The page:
4 Replies
      Latest reply on Jan 15, 2019 6:11 PM by jonprescott
      chriskuku Level 1 Level 1 (0 points)

        Recently I saw an example where someone removed the @UIApplication tag from AppDelegate.swift and created a main.swift. This didn‘t work for me and I also don‘t see the idea behind it.

        Is there an overview of the structure of a Swift app in Xcode somewhere?

        • Re: structure of a Swift app - main.swift vs. AppDelegate
          Claude31 Level 8 Level 8 (9,145 points)

          This was answered in this old thread




          In AppDelegate.swift file, I see a line of code at the very top, just below an import keyword.  It says "@UIApplicationMain".  What does that line of code do?

          It indicates that this class should be treated as the app delegate for a UIKit based application.  If you leave it out then you have to add a main.swift file that calls the UIApplicationMain function.  This is unnecessary boilerplate, so Swift has a nice shortcut to avoid it.

          What does the"@" at the beginning mean?

          The @ character introduces a Swift attribute, which modifies the following class declaration.


          This will provide mor details

          h ttps://medium.com/@Dougly/breaking-down-the-appdelegate-swift-3-258e48f907d6





          used this as main.swift


          import UIKit
            • Re: structure of a Swift app - main.swift vs. AppDelegate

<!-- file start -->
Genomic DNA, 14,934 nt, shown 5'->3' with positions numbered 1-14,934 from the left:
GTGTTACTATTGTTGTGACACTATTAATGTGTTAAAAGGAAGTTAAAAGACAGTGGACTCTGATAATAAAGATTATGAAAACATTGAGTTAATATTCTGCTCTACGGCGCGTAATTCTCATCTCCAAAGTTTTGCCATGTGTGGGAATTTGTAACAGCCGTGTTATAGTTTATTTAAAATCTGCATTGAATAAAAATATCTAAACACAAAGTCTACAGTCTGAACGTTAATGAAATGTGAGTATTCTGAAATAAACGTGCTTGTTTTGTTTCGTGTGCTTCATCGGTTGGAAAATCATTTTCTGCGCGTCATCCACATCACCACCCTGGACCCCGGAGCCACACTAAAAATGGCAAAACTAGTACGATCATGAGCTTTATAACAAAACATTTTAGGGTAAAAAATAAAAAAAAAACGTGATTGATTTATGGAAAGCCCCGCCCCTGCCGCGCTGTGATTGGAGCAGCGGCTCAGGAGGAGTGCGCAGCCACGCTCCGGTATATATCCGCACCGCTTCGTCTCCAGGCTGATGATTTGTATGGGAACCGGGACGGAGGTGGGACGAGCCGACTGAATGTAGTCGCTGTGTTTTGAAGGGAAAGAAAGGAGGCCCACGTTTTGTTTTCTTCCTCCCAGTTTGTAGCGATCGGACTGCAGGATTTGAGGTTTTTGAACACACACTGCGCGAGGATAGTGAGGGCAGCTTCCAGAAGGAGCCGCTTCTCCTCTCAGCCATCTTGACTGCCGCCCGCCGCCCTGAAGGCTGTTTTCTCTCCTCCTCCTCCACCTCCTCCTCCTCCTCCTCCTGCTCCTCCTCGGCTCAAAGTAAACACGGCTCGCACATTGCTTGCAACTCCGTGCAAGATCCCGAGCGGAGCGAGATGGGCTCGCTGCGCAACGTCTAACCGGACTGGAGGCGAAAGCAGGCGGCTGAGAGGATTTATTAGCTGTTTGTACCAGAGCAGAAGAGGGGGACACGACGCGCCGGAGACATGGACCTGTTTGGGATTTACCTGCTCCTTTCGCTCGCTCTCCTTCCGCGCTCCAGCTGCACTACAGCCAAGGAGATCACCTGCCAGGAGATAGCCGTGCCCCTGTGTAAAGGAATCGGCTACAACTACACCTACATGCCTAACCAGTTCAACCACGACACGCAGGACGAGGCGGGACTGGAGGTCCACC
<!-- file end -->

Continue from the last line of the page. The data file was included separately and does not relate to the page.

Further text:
chriskuku Level 1 Level 1 (0 points)

              I tried out your example. Creating a main.swift by right click on the project folde and choosing "New file..." it generates a main.swift

              starting with


              import Foundation


              Why does it not import UIKit?


              (I'm developing an iOS app)



              Your example then worked for me with the code example you gave. But I understand that it is probably not necessary to have an extra main.swift.






                • Re: structure of a Swift app - main.swift vs. AppDelegate
                  jonprescott Level 3 Level 3 (100 points)

                  1) Any Swift file you create starts with the the Swift file template in the Xcode File Templates.  There is nothing magical about it, it's just a text file that gets copied, some macros are replaced with stuff like the file name, copyright, etc., by Xcode, and placed in your project folder.  You can get fancy and create a "UIKit Swift File" template if you want (lot's of references on the Internet, try searching "Xcode file templates").  Since Foundation is a common import for a large number of Swift files, it was added as a kind of "default."  If you want to see what the template files look like, go to:


                  /Applications/Xcode.app/Contents/Developer/Xcode/Templates/File Templates (/Applications is normal installation for Xcode, your mileage may vary).


                  2). Although not common, it is sometimes convenient to call stuff before/after you call NS/UIApplicationMain.  Being able to "build the main program from scratch" can be helpful.

              • Re: structure of a Swift app - main.swift vs. AppDelegate
                OOPer Level 8 Level 8 (6,125 points)

                I created a sample project, and removed the line `@UIApplicationMain` in AppDelegate.swift,

                and then added main.swift . The app runs fine without any problems.


                If This didn‘t work for you, there may be something wrong in your main.swift. Please show your main.swift.

                And please describe didn't work more precisely.

                - It does not compile?

                - Causes some runtime error?

                - Or runs without error, but shows an unexpected odd behavior?